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DOI: 10.1016/j.rcreue.2020.04.006
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Available online 3 June 2021
Pregnancy outcomes in patients with Takayasu’s arteritis: Case series
Desenlaces obstétricos en pacientes con arteritis de Takayasu: serie de casos
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Isabel Velásquez Giraldoa, Fabio Andrés Torres Saavedrab, Carlos Horacio Muñoz Vahosb,c,d, Daniel Jaramillo Arroyaveb,c,d,e, Johanna Hernández Zapatab,f, Gloria Vásquezb, Luis Alonso González Naranjob, Adriana Lucía Vanegas Garcíab,c,
Corresponding author
adrianavanegas@gmail.com

Corresponding author.
a Faculty of Medicine, University of Antioquia, Medellín, Colombia
b Group of Rheumatology, Faculty of Medicine, University of Antioquia, Medellín, Colombia
c Rheumatology Service, Hospital Universitario San Vicente Foundation, Medellín, Colombia
d Rheumatology service, University IPS, Health Services, University of Antioquia, Medellín, Colombia
e Epidemiology and Biostatistics Group, CES, Medellín, Colombia
f Rheumatology service, University Clinic, Pontificia Bolivariana University, Medellín, Colombia
Received 09 January 2020. Accepted 13 April 2020
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Table 1. Demographic and clinical characteristics of the patients.
Table 2. Hata-Numano classification of the extent of the disease.
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Abstract
Objective

The activity and risk of relapse of Takayasu’s arteritis are low during pregnancy. Up to 40% of patients may have unfavorable obstetric outcomes, therefore it is important to know their clinical behavior. We describe the clinical characteristics and obstetric outcome of pregnant women with Takayasu arteritis treated in a hospital of high complexity.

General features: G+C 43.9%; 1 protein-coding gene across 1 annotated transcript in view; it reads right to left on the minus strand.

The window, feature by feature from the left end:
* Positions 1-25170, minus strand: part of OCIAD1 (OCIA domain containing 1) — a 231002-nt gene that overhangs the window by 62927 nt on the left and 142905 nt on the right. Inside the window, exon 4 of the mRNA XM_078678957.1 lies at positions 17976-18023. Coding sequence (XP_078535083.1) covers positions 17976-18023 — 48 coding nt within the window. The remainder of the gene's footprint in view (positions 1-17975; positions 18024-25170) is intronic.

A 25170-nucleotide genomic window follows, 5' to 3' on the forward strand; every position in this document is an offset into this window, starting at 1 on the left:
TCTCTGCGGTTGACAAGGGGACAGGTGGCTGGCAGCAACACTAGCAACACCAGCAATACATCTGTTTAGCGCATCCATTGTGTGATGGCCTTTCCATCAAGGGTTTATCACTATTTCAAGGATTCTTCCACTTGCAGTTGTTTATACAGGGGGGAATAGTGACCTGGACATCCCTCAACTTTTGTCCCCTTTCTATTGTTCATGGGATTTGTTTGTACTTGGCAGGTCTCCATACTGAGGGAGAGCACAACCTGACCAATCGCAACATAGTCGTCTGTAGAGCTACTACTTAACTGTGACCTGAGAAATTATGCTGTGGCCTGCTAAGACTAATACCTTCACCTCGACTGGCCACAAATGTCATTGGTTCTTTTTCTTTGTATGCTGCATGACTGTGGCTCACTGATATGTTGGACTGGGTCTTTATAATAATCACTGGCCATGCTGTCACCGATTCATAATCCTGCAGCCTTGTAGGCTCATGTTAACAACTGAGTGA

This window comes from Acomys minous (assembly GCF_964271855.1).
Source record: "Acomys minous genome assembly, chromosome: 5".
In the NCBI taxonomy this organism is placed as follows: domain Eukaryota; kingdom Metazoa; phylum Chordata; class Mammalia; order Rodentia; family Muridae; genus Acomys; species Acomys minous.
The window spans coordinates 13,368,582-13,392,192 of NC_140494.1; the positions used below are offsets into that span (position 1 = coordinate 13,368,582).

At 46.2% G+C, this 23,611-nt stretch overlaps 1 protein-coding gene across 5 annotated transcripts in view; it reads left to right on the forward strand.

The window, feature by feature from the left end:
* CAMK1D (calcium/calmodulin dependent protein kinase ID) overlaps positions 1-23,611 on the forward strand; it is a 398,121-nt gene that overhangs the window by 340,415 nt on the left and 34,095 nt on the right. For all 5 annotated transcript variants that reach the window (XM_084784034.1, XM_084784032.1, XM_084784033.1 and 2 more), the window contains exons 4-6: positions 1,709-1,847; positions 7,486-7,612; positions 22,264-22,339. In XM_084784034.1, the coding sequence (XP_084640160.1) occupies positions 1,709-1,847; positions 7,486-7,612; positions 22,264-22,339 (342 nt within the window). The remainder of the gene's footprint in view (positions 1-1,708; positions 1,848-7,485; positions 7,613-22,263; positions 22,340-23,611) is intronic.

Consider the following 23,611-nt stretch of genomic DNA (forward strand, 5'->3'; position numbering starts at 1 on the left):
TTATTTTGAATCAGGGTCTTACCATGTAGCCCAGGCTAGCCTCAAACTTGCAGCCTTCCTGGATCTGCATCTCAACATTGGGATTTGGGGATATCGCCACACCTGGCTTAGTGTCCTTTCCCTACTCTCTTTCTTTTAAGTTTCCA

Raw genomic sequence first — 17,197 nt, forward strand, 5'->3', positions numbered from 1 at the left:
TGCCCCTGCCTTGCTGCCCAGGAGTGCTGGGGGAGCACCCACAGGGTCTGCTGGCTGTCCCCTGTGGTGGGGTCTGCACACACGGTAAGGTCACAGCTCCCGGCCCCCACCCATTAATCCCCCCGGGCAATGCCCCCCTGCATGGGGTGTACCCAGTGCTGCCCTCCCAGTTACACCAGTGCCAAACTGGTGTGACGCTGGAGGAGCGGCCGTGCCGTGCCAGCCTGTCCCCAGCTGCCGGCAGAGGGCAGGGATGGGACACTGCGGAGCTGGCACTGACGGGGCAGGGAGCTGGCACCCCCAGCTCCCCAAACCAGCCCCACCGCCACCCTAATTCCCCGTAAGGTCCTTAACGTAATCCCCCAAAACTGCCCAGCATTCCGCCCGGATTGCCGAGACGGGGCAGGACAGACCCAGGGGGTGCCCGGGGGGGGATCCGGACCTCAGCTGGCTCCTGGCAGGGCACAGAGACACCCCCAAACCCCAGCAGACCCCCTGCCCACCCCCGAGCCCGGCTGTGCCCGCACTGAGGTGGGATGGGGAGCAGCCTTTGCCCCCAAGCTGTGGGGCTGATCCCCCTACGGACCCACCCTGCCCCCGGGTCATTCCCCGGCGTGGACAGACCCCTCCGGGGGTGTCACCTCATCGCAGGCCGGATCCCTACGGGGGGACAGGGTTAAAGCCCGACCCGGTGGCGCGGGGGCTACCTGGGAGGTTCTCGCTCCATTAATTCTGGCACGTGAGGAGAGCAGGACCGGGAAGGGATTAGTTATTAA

Materials and methods

A retrospective evaluation of medical records of pregnant patients with Takayasu’s arteritis treated at Hospital Universitario San Vicente Fundación in Medellin, Colombia between 2011 and 2018.

Results

Six patients with a median age at diagnosis 17.5 years (IQR 9.25), at delivery 24 years (IQR 8.25), disease duration 5.5 years (IQR 10.5). Three patients had extensive aortic involvement; at delivery, three patients were active and required immunosuppressants, five had high blood pressure, one developed preeclampsia in the second trimester, one had severe mitral and tricuspid insufficiency with a decreased ejection fraction of the left ventricle; two had aneurysms (left subclavian artery and ascending aorta). No pregnancy resulted in abortion or preterm birth; there were two fetal deaths, one due to intrauterine growth restriction and placental insufficiency and another of unknown etiology; both patients with disease activity, extensive aortic condition, and arterial hypertension. Five deliveries were by cesarean section by maternal indication; there was no aortic dissection, aneurysmal rupture or cerebral hemorrhage.

Conclusion

Patients with active disease and extensive aortic compromise presented unfavorable obstetric results, suggesting that inadequate control of vasculitis leads to greater maternal-fetal complications.

Keywords:
Takayasu’s arteritis
Pregnancy
Fetal death
Preeclampsia